Let there be no two ways about it – whatever you might think of the other aspects of its production, Ajin is a superbly written series as far as I’m concerned. The first three eps were excellent, but this week’s double-episode (which, as I understand it, takes the series through almost all of the material covered in the first movie) was a standout – some of the best anime this season, and some of the best action-thriller anime I’ve seen in a long time.
A thriller (be it horror, sci-fi or otherwise) has multiple goals it needs to accomplish, but at the very least it has to be a little thrilling. Ajin has that covered and then some – like last week these episodes flew by. There’s always something happening on-screen but not just that (which isn’t really all that hard), it’s always something interesting. You always feel like you should be paying attention because something important is happening, and in an entertaining way. Pacing is important in an genre but never more than this one, and Ajin is nailing it.
There’s a lot more than that to appreciate, though. The plot here is really well put-together, and it manages to guard its secrets without seeming to cheat. We’re finding out stuff more or less at the same rate Kei is, and by no means do we have anything like a complete picture yet. Who is this Ajin Nakamura Shinya who was responsible for the “incident” everyone (especially Tosaki) keeps referring to? Who is this mad scientist Ogura Ikuya (Kinoshita Hiroyuki) who seems to have defected to the American side? And where did Ajin come from in the first place?
Most importantly, though, Ajin keeps us guessing about the people involved even as we grow to know them. Shmomura is obviously an Ajin (the preview spoiled that) and Tosaki seems effectively to be blackmailing her into helping him. Satou, though, is the most opaque and probably important unknown element. Obviously he’s a badass of the first order, as his rescue raid late in the episode showed (cutting off his own arm after he was hit by a dart was pretty cool) – and he pulled it off without even revealing his special ability (it seems some Ajin have them, others don’t). But is he a bad man?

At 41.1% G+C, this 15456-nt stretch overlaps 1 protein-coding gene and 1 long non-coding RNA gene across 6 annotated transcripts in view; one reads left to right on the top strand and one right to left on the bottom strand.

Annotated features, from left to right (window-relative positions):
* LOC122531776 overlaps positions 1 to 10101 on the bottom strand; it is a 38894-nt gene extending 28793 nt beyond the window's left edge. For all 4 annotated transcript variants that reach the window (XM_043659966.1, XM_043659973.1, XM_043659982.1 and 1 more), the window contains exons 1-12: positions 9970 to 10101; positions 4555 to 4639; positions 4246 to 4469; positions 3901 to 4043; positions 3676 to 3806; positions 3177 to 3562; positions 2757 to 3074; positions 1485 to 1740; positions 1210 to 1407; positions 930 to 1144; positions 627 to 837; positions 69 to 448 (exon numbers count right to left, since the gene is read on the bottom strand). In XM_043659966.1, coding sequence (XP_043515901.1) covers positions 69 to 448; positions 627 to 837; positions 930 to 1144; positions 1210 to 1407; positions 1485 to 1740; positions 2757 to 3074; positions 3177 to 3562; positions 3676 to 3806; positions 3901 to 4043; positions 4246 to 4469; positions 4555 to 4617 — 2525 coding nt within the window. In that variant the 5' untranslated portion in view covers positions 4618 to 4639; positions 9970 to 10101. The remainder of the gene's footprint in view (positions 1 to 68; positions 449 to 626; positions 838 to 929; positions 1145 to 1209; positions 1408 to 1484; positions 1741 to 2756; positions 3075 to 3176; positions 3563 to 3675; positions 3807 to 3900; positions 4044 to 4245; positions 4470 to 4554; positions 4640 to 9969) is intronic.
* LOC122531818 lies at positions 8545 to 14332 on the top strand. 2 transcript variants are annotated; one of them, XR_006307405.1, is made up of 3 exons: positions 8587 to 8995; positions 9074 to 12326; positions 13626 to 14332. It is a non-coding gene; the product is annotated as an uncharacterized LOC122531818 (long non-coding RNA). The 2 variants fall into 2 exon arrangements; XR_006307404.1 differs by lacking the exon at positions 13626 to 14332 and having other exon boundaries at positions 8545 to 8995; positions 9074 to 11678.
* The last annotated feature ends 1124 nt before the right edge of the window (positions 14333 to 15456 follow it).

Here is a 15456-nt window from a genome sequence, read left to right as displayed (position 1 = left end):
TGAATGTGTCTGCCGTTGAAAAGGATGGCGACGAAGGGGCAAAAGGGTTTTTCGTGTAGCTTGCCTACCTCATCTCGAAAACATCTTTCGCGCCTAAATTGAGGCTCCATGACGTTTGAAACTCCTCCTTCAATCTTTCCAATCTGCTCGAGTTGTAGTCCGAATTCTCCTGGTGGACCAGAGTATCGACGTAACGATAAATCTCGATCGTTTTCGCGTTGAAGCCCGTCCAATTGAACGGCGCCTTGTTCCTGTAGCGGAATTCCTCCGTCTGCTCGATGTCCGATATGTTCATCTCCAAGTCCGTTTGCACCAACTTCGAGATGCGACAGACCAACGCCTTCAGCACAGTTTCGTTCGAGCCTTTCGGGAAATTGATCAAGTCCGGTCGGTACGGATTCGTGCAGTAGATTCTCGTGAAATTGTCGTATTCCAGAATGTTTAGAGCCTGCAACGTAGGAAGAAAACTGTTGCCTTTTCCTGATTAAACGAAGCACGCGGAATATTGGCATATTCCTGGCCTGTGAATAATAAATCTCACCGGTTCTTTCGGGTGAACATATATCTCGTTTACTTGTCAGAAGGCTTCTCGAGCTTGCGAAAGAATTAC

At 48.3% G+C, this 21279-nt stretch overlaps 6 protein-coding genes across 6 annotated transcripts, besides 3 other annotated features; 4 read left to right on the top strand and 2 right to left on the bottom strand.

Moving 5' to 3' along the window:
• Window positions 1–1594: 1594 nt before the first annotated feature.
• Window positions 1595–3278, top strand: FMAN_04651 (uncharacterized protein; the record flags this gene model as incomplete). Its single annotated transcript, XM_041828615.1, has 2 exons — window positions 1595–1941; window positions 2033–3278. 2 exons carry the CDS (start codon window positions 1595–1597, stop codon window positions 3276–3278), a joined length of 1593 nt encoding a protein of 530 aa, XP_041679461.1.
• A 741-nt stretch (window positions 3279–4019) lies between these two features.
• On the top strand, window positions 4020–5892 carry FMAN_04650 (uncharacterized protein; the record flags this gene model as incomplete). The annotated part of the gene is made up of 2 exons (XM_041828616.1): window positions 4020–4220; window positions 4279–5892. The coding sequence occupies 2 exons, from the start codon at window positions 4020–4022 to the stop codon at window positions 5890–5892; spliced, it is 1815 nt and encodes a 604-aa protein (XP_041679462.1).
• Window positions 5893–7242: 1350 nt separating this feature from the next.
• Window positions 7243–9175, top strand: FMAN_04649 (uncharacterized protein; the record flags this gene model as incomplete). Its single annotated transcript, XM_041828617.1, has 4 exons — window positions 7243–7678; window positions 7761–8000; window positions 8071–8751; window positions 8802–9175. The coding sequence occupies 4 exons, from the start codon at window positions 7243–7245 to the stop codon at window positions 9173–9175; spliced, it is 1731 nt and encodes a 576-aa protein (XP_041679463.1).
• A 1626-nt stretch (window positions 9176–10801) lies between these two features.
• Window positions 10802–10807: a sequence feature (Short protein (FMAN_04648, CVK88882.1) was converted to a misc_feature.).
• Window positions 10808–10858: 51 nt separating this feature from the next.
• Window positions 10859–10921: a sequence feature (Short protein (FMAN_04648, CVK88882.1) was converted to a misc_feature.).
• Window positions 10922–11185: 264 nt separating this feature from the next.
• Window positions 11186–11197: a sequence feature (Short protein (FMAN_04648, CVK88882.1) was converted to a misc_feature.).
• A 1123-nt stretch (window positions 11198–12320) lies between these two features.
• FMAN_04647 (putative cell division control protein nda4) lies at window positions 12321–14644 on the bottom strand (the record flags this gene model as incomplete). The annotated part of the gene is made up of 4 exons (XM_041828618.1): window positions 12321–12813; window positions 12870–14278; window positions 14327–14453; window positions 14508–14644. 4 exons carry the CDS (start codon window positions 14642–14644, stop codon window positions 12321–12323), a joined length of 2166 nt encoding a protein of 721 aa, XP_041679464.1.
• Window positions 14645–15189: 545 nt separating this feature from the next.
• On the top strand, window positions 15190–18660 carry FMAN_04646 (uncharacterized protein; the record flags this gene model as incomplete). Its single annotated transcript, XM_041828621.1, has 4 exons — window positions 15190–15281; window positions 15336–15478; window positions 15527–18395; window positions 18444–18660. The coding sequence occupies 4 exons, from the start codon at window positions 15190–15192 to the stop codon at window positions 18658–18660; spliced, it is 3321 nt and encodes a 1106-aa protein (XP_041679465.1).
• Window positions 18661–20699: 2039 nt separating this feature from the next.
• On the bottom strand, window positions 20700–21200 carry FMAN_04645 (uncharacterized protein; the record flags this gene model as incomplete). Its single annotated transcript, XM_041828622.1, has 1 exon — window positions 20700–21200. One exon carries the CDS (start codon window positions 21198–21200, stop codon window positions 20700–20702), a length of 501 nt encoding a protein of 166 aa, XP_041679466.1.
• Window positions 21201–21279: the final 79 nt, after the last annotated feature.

At this point it seems so, though the series does expertly yank us back and forth on that question. After kidnapping Eriko he seems to be genuinely concerned for Kei’s welfare – he introduces himself as head of the “Ajin Protection Committee“. But then it seems as if he might have killed Eriko once she was no longer useful, but this turns out to be a feint – and again, after his meeting with Kei in the woods he once again seems like a decent soul. The issue here – which Ajin plays on so expertly – is that we desperately want Satou to be a good guy, because there are so few of them in this cast, the world is so cruel, and Kei so obviously needs someone like Satou to help him.
In the end, though, the game Satou is playing seems quite clear – he wants to win Kei over to his side by any means necessary, but that means Kei has to come to hate all humans and want to seek revenge against them. The rest of it is all an act, and when that doesn’t take he allows Kei to be captured and tortured assuming that will turn Kei into the vicious monster Tanaka seems to have become. I don’t like torture porn much – not here, not in Tokyo Ghoul (which this series broadly resembles in some ways), nor elsewhere. I can see why it’s being used, at least, because Kei’s humanity is really the central question of this entire seres, and it has to be tested firmly – and at least (for now) the torture arc was relatively short.
We learned an awful lot about a lot of people and events in these episodes. Eriko resents Kei because she feels he betrayed Kai (and I think he does, too) by agreeing to stop seeing him because Kai’s father was a criminal. Yet Eriko still loves Kei enough to want to help him (and I suspect Kai even more). The nature of the black ghosts (“Invisible Black Matter” as Ogura calls them) is that of a “second life” – an extension of one’s self that can be controlled with enough practice. It seems the amount of pain an Ajin feels is inversely proportional to the number of times they’ve died – which while rather grisly, does offer a bleak kind of comfort for Kei. And we learned that Kei is strong enough to withstand 10 days worth of torture without becoming the killer Satou wants him to be – a “failure”, as the latter calls him.
The crucial question now is what Satou will do about Kei now that he’s failed to turn him. Will he rescue him anyway, rather than leave any Ajin in the hands of humans? Just what Kei’s options are if he doesn’t isn’t exactly clear – he’s certainly decided he doesn’t want to put Kai in any further danger, even assuming Kai were in any position to help him. There’s something especially tragic about a gentle soul who wants nothing more than to live a quiet life without hurting anybody, and has that taken away from him by fate – and while Kei isn’t especially heroic in the conventional sense, there’s something heroic about simple decency. Especially when the world is as indecent as the one he’s been forced to adapt to.